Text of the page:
The scarcity of gallery market in Portugal, the first gallery appeared in 1954, Jaime Isidoro (painter) with Alvarez Gallery in Oporto, although he had closed several years, and in 1964 the 111 Gallery Manuel de Brito, in Lisbon.
As regards Jaime Isidoro " There was no market, the exhibits were up, put up the paintings and retired without selling out ," Manuel de Brito relates the same decertified landscape of our art market " At that time it was unthinkable anyone have a project commercial gallery. " Manuel de Brito considers that the period was the biggest crisis that followed the April 25, 1974, because virtually closed almost all the galleries.
Manuel de Brito says that the first two exhibitions that made Paula Rego have not sold a single framework. Begins to have a more direct interaction with artists in a college bookstore that had side of the Faculty of Sciences at Lisbon, in an area of 3x4 meters, after stores were wandering around and I was getting these spaces. Never crossed my mind to be a collector, had some friends who gave me some things, but things that they did not confer great value, not me, because there were no numbers to overwhelm the idea that it was a value. I do not know why the artists were appearing: "why do not you make here one gallery? Had your friends and such,” " but this does not give me anything and my former employer partner said: but this gives something of the art? ", “Do not give anything" but I like to do things that not everyone has the outset a materialist interest. "
José Augusto França draws attention to the fact that the "Hundred Club" - exclusive group of one hundred members, passionate about collecting art contributing hundred escudos to a common fund, which would be applied in the purchase of works by Portuguese artists living through a draw - moved higher amounts of money than the National Museum of Contemporary Art. Although the activity has ceased in 1968, after two years of the club, Manuel Brito, treasurer during activity time that core would channel some of those contacts to his customer portfolio.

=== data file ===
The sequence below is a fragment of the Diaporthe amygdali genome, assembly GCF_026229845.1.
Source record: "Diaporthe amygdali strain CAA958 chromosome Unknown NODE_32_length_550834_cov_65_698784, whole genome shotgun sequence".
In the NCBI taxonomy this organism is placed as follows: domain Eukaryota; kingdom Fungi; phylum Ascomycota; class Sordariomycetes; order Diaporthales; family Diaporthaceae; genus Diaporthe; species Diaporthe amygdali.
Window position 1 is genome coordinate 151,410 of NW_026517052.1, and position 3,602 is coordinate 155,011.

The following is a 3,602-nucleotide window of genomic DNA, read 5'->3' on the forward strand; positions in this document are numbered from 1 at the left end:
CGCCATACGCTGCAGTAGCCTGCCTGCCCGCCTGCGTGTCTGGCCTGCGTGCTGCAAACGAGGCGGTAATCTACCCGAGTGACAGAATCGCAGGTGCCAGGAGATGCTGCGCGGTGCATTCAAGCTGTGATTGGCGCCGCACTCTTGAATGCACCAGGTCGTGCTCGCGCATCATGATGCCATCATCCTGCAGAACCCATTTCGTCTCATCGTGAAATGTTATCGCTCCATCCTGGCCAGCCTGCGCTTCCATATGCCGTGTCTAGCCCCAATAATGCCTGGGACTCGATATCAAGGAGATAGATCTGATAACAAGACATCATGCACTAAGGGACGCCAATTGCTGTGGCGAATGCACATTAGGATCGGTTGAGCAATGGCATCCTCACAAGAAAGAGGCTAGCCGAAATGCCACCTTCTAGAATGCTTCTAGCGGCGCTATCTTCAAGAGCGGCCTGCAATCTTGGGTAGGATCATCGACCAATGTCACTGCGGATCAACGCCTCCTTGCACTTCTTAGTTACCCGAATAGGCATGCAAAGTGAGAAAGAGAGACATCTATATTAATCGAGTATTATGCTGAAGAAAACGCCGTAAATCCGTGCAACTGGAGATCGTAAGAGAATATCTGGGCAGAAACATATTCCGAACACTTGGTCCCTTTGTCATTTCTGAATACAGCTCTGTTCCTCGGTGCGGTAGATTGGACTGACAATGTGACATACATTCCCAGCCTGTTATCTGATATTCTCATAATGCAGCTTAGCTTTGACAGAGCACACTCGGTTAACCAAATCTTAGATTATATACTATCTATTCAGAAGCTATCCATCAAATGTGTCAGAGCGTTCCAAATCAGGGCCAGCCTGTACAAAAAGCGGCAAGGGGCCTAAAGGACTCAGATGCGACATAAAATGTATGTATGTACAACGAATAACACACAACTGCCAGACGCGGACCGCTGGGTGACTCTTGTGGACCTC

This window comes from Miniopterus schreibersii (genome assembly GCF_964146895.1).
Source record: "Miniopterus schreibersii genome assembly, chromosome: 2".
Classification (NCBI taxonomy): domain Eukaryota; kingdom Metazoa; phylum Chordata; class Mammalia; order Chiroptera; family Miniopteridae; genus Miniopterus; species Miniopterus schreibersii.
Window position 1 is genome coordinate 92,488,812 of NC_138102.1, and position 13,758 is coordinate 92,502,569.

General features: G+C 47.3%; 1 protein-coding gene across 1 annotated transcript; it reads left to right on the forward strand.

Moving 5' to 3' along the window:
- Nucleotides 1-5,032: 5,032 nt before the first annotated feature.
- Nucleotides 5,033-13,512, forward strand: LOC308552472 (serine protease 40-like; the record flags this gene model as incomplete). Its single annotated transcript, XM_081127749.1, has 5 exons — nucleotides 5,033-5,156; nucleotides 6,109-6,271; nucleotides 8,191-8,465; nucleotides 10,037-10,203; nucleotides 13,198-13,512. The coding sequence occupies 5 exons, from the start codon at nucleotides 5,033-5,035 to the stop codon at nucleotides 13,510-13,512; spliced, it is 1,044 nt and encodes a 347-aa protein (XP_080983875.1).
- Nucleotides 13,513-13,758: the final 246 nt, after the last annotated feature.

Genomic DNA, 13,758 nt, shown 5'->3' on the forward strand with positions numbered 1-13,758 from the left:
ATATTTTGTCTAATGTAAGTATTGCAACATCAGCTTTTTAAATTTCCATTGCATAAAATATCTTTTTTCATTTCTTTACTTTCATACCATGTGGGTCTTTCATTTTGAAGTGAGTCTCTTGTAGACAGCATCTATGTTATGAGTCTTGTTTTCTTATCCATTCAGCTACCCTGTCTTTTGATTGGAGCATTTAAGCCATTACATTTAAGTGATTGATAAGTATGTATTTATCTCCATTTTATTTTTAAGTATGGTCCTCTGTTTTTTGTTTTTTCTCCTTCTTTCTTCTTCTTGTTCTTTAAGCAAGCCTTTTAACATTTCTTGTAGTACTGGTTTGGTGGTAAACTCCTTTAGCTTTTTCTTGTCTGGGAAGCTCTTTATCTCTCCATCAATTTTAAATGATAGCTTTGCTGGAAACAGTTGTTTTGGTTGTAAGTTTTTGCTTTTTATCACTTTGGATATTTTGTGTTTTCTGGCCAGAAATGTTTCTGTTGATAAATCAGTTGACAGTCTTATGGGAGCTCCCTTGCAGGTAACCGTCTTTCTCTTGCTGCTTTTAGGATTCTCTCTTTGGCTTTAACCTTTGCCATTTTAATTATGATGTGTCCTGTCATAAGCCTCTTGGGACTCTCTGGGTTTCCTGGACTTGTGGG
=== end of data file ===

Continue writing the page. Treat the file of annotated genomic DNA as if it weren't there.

Regarding the evolution of gallery scene in the 70s records the inauguration of galleries, having lived throughout the first phase of its existence a period of strong political and social turmoil and virtually no art market, as is said by Alexandre Melo.
The gallery owners Fernando Santos and Pedro Oliveira, Oporto, and Cristina Guerra, Lisbon, arise in the art scene 20 years later, covering the effervescent 80 and subsequent years.
Fenando Santos says that our market is small, with prominence of Lisbon, which is situated the most of institutions, thus making it difficult to manage a gallery in Lisbon and Porto. Started is activity in the 80, invited by Gallery Nasoni in Oporto, with a project that has brought a dynamic to the art market. The Nasoni comes at a prosperous time, was well positioned had good relations with the media business. Became a reference of the art market in Portugal. At this time the art market grew: There are more and more artists and more visibility. There are more galleries. There are art fairs. There are more private collections. The internet and social networks that did not exist 30 years ago, revolutionized a drastically the diffusion of information and communication The Portuguese art market has opened up to the world.
Juliâo Sarmento stresses that what matters for the internationalization today is the power of large galleries, major collectors, art consultants, and international curators, thus ruling out the possibility of any Portuguese gallery a Portuguese artist get put on top of that because internationalization Portugal has no power to do so.
Hargreaves, Manuela – Colecionismo e Mercado de Arte em Portugal, O Território e o Mapa. Porto: Edições Afrontamento, 2013.